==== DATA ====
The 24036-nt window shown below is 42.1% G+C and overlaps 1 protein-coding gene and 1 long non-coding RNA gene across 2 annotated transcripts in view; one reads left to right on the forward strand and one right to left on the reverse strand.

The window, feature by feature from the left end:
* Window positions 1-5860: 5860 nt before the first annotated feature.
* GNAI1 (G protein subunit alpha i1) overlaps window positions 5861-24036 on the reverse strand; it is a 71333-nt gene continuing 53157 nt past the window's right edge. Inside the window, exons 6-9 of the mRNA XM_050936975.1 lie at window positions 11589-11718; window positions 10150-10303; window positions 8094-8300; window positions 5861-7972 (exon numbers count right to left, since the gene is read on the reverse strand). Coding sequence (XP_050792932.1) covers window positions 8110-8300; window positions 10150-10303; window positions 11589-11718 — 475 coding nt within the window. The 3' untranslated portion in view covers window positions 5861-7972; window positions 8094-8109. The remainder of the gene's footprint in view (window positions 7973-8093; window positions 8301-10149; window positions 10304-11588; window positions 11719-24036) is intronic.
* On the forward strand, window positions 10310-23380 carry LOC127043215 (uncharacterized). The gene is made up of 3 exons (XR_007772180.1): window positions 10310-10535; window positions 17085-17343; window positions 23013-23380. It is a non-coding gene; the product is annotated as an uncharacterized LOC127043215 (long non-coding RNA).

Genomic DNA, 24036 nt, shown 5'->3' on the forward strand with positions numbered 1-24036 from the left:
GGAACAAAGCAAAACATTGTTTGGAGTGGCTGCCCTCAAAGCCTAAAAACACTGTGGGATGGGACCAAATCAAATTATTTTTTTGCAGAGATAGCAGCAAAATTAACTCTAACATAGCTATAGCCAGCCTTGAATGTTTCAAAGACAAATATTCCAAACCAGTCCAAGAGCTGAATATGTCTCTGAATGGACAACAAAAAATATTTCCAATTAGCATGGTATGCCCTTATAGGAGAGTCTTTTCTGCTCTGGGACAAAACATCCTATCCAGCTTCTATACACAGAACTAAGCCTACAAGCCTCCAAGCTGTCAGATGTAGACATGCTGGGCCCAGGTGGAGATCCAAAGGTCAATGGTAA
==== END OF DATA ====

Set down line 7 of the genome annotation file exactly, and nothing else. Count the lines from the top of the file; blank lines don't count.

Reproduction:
GGAACAAAGCAAAACATTGTTTGGAGTGGCTGCCCTCAAAGCCTAAAAACACTGTGGGATGGGACCAAATCAAATTATTTTTTTGCAGAGATAGCAGCAAAATTAACTCTAACATAGCTATAGCCAGCCTTGAATGTTTCAAAGACAAATATTCCAAACCAGTCCAAGAGCTGAATATGTCTCTGAATGGACAACAAAAAATATTTCCAATTAGCATGGTATGCCCTTATAGGAGAGTCTTTTCTGCTCTGGGACAAAACATCCTATCCAGCTTCTATACACAGAACTAAGCCTACAAGCCTCCAAGCTGTCAGATGTAGACATGCTGGGCCCAGGTGGAGATCCAAAGGTCAATGGTAA